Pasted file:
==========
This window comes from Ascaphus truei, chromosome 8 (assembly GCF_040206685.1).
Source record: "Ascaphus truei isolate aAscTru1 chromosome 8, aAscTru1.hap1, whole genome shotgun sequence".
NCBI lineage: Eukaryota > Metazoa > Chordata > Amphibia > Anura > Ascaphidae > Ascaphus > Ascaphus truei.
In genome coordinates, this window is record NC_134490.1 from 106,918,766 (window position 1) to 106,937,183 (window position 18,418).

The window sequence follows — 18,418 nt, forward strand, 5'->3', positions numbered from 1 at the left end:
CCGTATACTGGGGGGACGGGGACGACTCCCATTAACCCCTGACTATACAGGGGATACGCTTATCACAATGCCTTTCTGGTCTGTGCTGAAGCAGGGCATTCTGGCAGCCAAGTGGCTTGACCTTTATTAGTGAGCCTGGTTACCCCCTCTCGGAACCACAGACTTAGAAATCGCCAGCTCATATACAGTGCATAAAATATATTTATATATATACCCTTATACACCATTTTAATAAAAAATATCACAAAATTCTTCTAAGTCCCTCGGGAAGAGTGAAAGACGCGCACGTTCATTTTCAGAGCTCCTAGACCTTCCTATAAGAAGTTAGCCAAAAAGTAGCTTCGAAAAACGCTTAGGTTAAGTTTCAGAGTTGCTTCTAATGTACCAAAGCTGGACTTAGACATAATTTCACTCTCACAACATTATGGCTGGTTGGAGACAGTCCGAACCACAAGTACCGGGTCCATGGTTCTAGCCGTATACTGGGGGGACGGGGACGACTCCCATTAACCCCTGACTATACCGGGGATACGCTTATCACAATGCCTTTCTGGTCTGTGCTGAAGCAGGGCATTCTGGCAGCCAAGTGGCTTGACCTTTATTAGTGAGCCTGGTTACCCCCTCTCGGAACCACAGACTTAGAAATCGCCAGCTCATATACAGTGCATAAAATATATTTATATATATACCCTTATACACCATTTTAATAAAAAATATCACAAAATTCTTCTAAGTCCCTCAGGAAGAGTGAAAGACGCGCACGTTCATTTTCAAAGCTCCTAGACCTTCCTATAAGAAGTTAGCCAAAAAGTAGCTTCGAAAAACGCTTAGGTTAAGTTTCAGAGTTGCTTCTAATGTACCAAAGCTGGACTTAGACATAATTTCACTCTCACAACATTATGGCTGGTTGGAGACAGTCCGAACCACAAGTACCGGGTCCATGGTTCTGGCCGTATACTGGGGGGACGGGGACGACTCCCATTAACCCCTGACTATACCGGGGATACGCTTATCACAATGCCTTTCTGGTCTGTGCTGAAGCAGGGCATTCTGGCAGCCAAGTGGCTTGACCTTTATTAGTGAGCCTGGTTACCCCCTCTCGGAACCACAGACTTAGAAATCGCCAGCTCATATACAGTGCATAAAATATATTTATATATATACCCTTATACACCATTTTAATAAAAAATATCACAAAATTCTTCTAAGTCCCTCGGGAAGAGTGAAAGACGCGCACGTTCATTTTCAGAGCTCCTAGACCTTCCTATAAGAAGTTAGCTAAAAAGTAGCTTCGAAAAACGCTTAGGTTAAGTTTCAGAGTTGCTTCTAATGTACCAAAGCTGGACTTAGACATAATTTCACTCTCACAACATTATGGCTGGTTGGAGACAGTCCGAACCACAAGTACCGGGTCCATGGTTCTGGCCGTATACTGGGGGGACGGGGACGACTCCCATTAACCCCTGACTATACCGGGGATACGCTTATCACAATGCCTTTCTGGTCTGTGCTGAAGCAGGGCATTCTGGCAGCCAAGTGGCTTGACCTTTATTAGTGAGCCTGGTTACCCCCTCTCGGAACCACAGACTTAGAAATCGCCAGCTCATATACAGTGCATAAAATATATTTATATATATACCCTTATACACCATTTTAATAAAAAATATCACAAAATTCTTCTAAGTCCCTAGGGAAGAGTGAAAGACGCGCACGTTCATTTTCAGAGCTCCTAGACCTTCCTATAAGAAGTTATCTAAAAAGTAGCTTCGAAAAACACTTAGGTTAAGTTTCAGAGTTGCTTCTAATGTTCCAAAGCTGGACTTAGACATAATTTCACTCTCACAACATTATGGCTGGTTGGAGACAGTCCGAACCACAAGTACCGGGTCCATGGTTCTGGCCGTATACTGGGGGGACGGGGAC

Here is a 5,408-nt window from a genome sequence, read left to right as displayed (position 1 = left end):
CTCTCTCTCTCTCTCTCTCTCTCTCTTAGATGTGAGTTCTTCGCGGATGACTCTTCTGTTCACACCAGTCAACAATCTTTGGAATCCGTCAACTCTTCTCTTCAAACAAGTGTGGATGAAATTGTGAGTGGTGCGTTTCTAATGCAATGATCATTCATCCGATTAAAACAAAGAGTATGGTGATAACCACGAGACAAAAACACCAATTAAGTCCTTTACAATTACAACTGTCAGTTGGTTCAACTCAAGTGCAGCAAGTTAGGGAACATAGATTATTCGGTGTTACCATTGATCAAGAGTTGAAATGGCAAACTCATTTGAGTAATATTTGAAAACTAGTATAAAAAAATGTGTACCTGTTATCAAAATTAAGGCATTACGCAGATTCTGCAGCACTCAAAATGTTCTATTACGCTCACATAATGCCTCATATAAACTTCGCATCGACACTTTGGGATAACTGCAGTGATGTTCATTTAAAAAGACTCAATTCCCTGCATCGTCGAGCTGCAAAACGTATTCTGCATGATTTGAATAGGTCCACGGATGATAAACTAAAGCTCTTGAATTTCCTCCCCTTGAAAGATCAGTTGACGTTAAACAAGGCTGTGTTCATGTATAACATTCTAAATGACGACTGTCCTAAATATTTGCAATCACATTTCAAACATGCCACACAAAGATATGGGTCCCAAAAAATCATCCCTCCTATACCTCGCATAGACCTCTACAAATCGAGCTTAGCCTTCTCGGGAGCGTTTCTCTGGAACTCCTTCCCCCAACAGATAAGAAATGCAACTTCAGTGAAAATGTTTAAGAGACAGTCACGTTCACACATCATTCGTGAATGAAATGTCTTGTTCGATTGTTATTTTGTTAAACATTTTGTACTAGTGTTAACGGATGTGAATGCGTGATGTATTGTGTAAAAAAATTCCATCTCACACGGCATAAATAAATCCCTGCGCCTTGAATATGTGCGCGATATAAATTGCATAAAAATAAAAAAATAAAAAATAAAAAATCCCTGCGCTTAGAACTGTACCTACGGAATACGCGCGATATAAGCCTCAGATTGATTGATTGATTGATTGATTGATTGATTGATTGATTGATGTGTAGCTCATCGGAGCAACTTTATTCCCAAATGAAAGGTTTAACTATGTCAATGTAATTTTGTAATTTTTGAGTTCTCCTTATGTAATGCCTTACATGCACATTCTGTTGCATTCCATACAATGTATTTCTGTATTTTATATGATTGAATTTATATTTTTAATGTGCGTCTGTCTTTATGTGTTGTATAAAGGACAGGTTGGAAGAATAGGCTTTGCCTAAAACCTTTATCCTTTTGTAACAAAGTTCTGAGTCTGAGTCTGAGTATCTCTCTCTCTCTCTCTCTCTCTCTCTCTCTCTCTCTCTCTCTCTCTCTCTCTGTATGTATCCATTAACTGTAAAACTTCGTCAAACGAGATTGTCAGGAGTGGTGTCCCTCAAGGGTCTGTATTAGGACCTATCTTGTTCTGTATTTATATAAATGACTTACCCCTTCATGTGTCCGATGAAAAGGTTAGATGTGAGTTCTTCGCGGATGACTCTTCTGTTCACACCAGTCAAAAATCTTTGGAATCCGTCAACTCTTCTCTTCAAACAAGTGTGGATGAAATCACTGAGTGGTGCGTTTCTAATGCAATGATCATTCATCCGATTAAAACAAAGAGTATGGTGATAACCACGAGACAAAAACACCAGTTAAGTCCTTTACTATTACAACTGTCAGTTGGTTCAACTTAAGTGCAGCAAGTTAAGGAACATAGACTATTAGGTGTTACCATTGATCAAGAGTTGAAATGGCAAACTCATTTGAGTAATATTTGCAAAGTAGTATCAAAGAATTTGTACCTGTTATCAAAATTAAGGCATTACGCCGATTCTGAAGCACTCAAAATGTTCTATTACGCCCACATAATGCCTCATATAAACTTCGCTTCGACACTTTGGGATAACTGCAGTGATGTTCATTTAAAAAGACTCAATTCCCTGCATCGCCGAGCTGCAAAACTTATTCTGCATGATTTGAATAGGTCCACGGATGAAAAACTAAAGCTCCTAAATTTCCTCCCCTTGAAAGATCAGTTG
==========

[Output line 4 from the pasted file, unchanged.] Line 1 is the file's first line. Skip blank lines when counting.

In genome coordinates, this window is record NC_134490.1 from 106,918,766 (window position 1) to 106,937,183 (window position 18,418).